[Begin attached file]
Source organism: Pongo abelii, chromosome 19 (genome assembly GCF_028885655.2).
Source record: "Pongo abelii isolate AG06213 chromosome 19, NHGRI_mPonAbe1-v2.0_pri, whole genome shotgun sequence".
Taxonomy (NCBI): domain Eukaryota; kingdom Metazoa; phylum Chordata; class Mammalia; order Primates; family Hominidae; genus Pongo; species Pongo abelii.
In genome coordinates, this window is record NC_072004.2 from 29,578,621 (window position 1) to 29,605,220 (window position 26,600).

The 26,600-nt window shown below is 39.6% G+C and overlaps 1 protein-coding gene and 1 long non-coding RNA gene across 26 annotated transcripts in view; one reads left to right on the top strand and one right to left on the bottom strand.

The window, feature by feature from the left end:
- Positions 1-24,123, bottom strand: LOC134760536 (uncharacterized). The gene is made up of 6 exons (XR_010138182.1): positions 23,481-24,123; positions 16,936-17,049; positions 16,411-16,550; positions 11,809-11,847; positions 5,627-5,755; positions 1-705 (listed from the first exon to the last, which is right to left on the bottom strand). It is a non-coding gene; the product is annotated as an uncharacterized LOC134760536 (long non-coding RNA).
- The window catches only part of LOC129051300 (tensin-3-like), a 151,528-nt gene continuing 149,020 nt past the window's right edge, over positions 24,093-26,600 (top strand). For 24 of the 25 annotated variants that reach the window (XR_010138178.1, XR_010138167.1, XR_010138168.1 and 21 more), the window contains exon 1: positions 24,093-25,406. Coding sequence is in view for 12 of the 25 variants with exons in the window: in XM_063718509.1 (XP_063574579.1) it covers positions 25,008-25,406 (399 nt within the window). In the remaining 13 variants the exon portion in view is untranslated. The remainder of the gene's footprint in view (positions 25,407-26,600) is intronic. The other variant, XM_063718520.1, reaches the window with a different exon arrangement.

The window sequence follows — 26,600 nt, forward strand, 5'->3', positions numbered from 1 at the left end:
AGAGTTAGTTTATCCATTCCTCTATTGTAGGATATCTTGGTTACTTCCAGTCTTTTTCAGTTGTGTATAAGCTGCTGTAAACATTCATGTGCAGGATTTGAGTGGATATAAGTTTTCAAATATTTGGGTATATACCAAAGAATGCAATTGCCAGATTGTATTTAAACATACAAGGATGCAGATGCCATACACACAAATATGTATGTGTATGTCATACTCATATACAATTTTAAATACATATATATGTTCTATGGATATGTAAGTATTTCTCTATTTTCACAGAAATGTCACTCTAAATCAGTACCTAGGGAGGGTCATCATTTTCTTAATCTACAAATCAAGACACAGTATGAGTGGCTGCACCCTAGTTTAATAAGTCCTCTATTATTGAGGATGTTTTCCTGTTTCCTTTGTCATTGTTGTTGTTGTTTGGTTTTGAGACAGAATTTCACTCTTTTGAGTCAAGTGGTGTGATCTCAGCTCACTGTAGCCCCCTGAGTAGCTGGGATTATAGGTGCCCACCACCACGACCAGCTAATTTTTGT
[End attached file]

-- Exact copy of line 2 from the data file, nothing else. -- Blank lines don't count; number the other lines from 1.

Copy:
Source record: "Pongo abelii isolate AG06213 chromosome 19, NHGRI_mPonAbe1-v2.0_pri, whole genome shotgun sequence".